Phil Archuletta: Thank you, Governor. And thank you, Tampa! My story is the story of many Americans, just like Governor Sandoval's. From humble beginnings, I built a successful business. But today my business is at risk because of the Obama administration. For the last 40 years, my company has built the road signs on the Forest Service road system. In fact, in 1984, I was fortunate to receive the national award from President Reagan for being the most successful minority business in the United States. In 2004, President Bush made it possible for our company to manufacture signs for all federal agencies. When President Obama came on board and pushed the stimulus, I believed my business was going to explode with work. Unfortunately, it never happened. The Democratic Congress and the Obama administration created a new procurement process that harmed existing small business contracts, which devastated my business. I pleaded for help from my Congressman and Senators — all Democrats — and meetings were arranged with the Forest Service. They all listened carefully, they made promises, but nothing happened. Today, we are barely hanging on with the orders from the state of New Mexico — thanks to Governor Susana Martinez — and the few orders still coming through the Forest Service from our very loyal customers. I have heard the same story from other small businesses from all over the country.President Obama talks like he supports small businesses, but his actions are destroying us. His administration is putting us out of business. It is our turn to put them out of office! Thank you.
Matt Dellinger is the author of the book Interstate 69: The Unfinished History of the Last Great American Highway. You can follow him on Twitter.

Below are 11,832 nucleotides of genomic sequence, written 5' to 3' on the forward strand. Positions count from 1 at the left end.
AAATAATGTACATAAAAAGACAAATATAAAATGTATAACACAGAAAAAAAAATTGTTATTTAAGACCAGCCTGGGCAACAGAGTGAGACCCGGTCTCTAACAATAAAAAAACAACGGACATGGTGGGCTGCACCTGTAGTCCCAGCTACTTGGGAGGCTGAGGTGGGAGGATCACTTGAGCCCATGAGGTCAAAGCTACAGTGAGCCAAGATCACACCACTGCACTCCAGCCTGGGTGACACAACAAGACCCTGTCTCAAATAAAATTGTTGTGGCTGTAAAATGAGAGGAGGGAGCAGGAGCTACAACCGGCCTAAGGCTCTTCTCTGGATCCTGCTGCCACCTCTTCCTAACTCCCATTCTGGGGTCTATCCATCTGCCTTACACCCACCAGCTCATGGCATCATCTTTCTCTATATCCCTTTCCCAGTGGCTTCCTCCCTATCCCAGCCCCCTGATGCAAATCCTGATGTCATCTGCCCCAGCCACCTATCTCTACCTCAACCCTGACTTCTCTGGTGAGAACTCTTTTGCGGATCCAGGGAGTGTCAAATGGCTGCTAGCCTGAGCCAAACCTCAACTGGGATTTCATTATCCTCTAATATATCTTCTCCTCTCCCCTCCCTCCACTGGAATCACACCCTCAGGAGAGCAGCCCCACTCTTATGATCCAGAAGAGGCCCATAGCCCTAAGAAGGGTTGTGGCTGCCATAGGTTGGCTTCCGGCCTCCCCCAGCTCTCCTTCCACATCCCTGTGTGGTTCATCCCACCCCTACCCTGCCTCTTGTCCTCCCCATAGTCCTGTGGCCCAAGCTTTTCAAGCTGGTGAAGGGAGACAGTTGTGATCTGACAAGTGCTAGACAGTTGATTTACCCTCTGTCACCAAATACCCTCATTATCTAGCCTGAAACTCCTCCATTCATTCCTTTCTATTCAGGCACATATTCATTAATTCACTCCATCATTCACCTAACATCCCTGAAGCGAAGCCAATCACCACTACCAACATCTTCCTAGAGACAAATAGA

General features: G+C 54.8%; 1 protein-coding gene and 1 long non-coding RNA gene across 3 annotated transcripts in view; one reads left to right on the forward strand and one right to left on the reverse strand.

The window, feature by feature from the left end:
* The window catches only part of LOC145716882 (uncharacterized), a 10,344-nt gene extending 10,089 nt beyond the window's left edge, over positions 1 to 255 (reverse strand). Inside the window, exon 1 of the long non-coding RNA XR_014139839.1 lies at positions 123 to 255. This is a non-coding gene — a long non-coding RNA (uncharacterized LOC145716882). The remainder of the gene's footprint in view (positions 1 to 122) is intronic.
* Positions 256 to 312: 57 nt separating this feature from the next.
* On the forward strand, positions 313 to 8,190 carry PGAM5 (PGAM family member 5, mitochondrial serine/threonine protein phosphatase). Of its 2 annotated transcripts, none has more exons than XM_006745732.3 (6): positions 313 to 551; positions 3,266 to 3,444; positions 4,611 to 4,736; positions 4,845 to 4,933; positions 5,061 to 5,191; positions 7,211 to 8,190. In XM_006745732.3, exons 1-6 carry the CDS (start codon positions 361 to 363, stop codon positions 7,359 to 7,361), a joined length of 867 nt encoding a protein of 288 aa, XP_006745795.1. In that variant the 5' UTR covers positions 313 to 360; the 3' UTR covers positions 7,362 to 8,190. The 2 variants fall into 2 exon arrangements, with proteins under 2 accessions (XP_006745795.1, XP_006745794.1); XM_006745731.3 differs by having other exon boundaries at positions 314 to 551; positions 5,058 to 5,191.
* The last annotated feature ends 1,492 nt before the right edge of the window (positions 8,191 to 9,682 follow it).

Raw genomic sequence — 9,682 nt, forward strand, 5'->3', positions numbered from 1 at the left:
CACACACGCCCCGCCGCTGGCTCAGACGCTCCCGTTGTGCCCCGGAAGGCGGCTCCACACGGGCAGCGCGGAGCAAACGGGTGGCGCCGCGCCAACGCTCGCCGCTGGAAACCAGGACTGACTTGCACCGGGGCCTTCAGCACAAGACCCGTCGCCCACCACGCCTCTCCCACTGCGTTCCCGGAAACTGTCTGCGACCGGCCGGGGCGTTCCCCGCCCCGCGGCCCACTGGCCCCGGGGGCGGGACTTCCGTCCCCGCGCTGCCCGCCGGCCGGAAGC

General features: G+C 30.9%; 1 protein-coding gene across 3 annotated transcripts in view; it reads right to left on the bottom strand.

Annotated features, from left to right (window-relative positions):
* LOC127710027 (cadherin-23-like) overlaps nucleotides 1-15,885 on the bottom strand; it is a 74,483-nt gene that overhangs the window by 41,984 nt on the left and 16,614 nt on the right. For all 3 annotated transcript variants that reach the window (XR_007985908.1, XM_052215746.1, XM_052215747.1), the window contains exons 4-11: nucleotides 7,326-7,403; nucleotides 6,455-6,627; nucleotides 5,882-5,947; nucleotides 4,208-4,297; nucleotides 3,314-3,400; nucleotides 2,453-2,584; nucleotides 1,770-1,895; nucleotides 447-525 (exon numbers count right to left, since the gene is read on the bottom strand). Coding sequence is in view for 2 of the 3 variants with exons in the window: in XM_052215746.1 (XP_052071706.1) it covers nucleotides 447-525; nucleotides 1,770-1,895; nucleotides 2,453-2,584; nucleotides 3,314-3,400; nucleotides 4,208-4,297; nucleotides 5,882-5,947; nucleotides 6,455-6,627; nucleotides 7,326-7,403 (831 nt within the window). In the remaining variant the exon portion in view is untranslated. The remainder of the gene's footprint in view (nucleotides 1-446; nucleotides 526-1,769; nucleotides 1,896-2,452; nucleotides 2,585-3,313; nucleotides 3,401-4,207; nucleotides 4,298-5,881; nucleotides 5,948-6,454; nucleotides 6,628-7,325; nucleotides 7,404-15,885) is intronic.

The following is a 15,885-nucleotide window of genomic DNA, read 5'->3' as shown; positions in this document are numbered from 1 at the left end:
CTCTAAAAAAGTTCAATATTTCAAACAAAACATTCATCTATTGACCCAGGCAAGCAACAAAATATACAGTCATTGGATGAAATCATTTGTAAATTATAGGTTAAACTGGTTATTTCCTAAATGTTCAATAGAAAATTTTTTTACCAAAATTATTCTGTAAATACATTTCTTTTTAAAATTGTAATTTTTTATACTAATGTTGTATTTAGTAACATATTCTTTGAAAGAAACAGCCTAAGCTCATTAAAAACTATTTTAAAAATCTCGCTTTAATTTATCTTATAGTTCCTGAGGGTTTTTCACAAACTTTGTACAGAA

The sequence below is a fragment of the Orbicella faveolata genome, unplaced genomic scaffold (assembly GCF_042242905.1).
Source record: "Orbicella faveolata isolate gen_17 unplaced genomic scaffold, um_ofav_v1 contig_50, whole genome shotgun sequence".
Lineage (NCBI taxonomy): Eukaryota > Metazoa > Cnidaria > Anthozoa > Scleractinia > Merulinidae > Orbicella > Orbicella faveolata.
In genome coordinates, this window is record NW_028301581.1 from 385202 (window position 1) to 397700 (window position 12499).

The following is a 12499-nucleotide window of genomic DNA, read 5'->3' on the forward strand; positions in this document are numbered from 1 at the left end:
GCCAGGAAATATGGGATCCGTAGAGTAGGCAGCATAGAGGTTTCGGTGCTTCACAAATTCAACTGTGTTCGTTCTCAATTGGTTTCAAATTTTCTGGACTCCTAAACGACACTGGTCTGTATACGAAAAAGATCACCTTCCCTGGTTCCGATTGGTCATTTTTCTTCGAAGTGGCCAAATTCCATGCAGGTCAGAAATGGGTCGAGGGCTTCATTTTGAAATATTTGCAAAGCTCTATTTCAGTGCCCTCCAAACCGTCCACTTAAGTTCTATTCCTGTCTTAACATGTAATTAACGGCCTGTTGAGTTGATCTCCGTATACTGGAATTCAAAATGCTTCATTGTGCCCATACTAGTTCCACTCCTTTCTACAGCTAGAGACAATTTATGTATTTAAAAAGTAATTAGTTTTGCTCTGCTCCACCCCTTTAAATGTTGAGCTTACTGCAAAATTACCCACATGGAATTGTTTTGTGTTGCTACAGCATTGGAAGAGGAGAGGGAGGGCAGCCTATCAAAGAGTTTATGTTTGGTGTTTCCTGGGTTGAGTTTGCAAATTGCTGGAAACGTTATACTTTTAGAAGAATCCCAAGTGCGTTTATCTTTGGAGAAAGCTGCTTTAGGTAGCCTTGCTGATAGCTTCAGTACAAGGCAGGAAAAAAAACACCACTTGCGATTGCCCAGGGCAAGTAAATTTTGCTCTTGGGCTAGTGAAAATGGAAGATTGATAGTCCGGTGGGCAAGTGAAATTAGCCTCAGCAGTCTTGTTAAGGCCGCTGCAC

Thursday, August 16, 2012
As President Obama campaigns for reelection, as he delivers speech after speech in swing states from Ohio to Florida, there's one word that’s completely off-limits. The word-which-must-not be named? "Stimulus."
Friday, February 03, 2012
Michael Grabell, who covers transportation for ProPublica and is the author of Money Well Spent?: The Truth Behind the Trillion-Dollar Stimulus, the Biggest Economic Recovery Plan in History follows up on his ShovelWatch reporting with a book about the stimulus plan and what it accomplished.
Saturday, January 28, 2012
By Beth Fertig
New York and New Jersey were able to avoid big cuts to instruction in their public schools thanks to the U.S. government's stimulus spending, according to a new report by the Federal Reserve Bank of New York.
Friday, September 09, 2011
(Washington, DC) President Obama may be ratcheting up the pressure on Congress to pass his jobs plan, but the House's Republican transportation gate-keeper doesn't seem terribly interested in playing along.
House Transportation and Infrastructure Committee Chair John Mica (R-Fla.) tossed cold water on Obama's call for a national infrastructure bank Thursday night, just minutes after the president told Congress to put partisanship aside and pass his plan quickly.
"We've already had experience with some of these federal grant programs that requires Washington bureaucrats, Washington red tape, Washington approvals and then bowing and scraping to Washington. I'm strongly opposed to any type of a new federal infrastructure bank," Mica said in an interview following the speech.
The White House's vision for the bank includes $10 billion in "seed money" and an independent board to attract private capital to infrastructure projects. The point, of course, is the get the projects going and get workers digging without the taint of big government spending projects now out of favor. It's all part of an overall $50 billion infrastructure proposal in the estimated $447 billion American Jobs Act proposed by Obama last night.